Fracking Ban Defeated in Illinois Even As Other Anti-Development Efforts Take Root


Governor vetoes tax break for oil and gas industry. Utilizing the line-item-veto, Governor Mike Beebe removed a $5 million tax provision aimed at waiving sales taxes on specific fracking related expenditures from an appropriations bill passed by the state legislature.  The provision’s sponsor, State Senator Jonathan Dismang, claimed the tax provision would help encourage further investment in the Fayetteville shale play.  Legislators have indicated they may attempt to override the veto.


Thousands of environmentalists organized a protest at California’s state capitol on Saturday to demand Governor Jerry Brown ban hydraulic fracturing. California’s recent drought emergency has prompted some lawmakers to push for a statewide moratorium on hydraulic fracturing, as a recent Ceres report found that 96 percent of California fracking wells are located in the areas experiencing drought and high water stress.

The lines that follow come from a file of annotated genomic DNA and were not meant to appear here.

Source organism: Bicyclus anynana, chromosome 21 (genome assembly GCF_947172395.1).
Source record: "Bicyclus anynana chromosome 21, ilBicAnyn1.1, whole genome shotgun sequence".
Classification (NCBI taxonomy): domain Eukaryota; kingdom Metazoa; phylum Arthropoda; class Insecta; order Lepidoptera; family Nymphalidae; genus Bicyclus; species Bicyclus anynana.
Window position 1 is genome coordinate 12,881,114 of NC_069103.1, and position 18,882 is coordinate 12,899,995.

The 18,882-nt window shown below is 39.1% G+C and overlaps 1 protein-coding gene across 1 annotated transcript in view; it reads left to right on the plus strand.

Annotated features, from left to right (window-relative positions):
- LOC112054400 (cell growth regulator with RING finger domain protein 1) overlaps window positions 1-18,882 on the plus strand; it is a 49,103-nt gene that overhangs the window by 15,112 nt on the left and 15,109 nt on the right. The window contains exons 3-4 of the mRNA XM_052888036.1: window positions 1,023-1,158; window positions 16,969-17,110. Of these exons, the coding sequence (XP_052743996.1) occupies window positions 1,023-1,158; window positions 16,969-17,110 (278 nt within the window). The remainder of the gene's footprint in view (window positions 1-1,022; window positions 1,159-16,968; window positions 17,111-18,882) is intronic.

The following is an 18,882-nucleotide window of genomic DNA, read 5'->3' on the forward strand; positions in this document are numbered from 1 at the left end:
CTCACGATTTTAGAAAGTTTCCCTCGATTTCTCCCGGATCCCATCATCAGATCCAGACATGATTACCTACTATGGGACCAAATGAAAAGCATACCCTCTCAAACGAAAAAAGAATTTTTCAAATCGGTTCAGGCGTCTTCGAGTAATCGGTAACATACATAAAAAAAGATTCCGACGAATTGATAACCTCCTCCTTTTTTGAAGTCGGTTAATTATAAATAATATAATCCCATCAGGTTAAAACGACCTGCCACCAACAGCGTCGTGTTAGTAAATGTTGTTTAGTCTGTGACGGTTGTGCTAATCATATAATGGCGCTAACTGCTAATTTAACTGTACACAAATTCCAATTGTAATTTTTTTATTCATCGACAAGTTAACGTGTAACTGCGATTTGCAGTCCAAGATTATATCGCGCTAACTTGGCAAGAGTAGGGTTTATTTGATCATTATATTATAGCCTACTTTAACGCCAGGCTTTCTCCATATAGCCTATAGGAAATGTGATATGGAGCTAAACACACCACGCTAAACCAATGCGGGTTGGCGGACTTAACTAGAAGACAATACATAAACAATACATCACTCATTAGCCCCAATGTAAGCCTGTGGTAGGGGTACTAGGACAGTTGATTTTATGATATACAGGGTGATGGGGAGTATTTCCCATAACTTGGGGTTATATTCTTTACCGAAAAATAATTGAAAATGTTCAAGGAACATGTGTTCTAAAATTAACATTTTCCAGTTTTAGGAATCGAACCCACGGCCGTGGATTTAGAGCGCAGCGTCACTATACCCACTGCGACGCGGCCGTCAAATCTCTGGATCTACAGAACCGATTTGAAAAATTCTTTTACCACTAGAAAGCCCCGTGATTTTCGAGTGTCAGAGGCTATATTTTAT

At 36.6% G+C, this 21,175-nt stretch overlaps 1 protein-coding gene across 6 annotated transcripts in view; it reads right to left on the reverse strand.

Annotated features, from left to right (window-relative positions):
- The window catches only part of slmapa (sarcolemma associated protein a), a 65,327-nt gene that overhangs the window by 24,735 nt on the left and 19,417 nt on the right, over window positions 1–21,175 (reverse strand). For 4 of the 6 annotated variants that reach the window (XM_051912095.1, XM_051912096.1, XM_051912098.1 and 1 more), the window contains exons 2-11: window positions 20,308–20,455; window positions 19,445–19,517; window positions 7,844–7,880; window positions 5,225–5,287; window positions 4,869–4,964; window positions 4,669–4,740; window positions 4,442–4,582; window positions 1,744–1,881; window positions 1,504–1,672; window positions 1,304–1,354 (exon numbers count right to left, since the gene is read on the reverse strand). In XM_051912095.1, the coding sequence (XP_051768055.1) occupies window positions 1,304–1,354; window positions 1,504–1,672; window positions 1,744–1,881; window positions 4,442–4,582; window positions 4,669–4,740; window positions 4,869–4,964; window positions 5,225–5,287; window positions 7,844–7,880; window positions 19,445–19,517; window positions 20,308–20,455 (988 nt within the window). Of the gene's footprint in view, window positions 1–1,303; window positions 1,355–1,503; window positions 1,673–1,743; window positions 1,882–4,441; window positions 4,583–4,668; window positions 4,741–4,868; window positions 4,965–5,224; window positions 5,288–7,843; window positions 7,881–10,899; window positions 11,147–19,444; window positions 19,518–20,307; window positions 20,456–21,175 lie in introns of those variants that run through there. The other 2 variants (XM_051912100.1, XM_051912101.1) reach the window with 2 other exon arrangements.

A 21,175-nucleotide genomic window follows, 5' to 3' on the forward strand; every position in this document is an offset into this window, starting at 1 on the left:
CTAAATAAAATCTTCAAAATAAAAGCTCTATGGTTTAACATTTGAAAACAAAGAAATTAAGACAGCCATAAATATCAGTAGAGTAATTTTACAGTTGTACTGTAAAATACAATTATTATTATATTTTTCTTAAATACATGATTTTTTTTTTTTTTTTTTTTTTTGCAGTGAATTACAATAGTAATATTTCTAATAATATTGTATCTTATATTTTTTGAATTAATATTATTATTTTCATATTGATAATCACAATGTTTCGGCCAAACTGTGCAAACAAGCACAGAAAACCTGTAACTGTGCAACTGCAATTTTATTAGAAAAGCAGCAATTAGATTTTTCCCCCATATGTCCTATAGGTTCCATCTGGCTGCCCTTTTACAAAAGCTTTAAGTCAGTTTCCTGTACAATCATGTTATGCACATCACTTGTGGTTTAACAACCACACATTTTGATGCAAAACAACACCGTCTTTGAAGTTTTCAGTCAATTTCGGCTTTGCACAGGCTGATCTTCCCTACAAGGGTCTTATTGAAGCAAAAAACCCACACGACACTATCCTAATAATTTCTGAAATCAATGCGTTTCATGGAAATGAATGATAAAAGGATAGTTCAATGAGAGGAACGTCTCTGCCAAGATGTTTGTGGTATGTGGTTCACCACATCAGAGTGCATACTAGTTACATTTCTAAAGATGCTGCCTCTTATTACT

ENGOs claim recent earthquake caused by fracking.  The epicenter of the 4.4 magnitude earthquake that hit Los Angeles on Monday was located 7.5 miles from an injection well used to store waste water from hydraulic fracturing.  While officials did not link the injection well location to the quake, ENGOs have been quick to point to increased seismicity at or near injection wells around the country.

Santa Barbara Group launches effort to ban fracking in Santa Barbara County.  A grassroots group called Santa Barbara County Water Guardians kicked off a petition drive Tuesday for an initiative banning fracking in Santa Barbara County.